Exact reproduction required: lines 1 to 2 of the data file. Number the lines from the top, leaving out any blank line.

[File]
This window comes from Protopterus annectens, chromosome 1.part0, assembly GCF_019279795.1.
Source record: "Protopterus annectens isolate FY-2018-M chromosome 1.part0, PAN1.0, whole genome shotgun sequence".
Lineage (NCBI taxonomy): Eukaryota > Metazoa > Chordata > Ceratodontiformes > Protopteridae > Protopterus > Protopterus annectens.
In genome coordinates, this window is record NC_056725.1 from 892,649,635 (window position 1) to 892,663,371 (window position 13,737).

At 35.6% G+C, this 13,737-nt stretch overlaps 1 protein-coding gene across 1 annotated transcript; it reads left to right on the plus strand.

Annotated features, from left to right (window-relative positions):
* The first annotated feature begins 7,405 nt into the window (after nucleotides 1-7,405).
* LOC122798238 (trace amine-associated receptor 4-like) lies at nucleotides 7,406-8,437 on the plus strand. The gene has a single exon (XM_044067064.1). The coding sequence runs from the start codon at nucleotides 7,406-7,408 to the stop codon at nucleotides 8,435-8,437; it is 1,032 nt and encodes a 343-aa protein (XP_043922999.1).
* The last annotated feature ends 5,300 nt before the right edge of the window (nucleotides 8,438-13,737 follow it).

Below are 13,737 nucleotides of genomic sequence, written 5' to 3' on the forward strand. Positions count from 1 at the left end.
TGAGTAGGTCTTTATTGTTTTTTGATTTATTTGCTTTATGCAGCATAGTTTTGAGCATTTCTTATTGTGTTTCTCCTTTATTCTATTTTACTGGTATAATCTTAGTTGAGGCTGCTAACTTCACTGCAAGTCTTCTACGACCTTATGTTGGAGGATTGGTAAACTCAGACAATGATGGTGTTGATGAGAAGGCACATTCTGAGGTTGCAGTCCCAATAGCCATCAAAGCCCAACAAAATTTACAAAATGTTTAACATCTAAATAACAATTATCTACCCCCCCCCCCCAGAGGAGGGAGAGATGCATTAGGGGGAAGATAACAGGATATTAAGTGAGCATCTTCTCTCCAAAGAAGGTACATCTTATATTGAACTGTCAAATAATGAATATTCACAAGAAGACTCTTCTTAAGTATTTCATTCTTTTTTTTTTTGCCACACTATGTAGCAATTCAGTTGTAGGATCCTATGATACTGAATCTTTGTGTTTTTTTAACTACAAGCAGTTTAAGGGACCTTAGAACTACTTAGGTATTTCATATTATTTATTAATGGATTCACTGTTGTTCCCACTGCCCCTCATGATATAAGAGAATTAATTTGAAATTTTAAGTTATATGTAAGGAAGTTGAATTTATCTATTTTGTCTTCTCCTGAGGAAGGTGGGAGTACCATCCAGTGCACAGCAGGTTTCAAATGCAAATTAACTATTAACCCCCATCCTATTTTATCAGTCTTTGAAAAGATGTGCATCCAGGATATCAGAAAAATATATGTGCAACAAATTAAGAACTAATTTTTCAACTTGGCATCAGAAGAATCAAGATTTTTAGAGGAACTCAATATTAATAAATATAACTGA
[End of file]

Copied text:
This window comes from Protopterus annectens, chromosome 1.part0, assembly GCF_019279795.1.
Source record: "Protopterus annectens isolate FY-2018-M chromosome 1.part0, PAN1.0, whole genome shotgun sequence".